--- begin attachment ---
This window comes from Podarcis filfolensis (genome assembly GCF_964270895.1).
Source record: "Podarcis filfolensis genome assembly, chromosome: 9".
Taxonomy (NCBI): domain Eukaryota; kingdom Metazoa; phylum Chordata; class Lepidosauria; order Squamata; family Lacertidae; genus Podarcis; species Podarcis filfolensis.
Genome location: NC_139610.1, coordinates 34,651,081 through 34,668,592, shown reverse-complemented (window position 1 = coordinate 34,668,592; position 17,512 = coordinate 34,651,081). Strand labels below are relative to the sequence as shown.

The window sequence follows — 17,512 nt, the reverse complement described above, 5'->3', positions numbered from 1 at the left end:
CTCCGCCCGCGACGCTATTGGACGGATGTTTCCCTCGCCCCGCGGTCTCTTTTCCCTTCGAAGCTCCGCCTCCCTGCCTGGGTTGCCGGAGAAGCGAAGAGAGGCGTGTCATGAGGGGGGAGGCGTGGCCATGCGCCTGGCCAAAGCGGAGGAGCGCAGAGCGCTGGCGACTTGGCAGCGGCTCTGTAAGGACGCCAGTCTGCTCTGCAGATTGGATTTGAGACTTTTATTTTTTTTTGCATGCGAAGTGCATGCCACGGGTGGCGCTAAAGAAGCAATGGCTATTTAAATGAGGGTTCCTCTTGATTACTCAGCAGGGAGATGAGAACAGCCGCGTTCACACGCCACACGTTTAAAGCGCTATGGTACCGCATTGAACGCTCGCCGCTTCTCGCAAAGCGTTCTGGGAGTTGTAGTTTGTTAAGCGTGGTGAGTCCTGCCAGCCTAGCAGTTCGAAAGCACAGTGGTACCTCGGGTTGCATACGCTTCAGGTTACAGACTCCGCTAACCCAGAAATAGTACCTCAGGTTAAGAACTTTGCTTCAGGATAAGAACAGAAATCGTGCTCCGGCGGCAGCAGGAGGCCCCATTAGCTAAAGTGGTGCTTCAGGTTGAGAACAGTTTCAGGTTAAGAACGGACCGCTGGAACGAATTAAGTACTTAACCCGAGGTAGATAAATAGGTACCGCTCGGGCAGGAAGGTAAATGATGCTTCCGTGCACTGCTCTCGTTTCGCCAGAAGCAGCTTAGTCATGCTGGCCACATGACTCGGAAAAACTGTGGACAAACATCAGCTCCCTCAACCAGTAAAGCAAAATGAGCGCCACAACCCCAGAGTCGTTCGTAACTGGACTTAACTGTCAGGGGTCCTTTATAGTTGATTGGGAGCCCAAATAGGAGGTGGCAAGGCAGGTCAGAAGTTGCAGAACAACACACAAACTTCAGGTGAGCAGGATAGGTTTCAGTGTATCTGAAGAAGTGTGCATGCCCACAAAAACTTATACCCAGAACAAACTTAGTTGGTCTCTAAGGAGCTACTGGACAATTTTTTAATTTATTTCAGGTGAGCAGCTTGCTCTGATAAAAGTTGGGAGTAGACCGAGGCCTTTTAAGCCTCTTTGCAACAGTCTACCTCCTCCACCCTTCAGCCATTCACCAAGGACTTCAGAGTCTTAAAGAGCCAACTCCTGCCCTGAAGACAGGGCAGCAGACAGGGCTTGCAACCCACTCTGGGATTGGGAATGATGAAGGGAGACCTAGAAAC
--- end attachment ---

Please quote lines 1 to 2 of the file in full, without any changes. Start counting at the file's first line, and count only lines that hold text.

This window comes from Podarcis filfolensis (genome assembly GCF_964270895.1).
Source record: "Podarcis filfolensis genome assembly, chromosome: 9".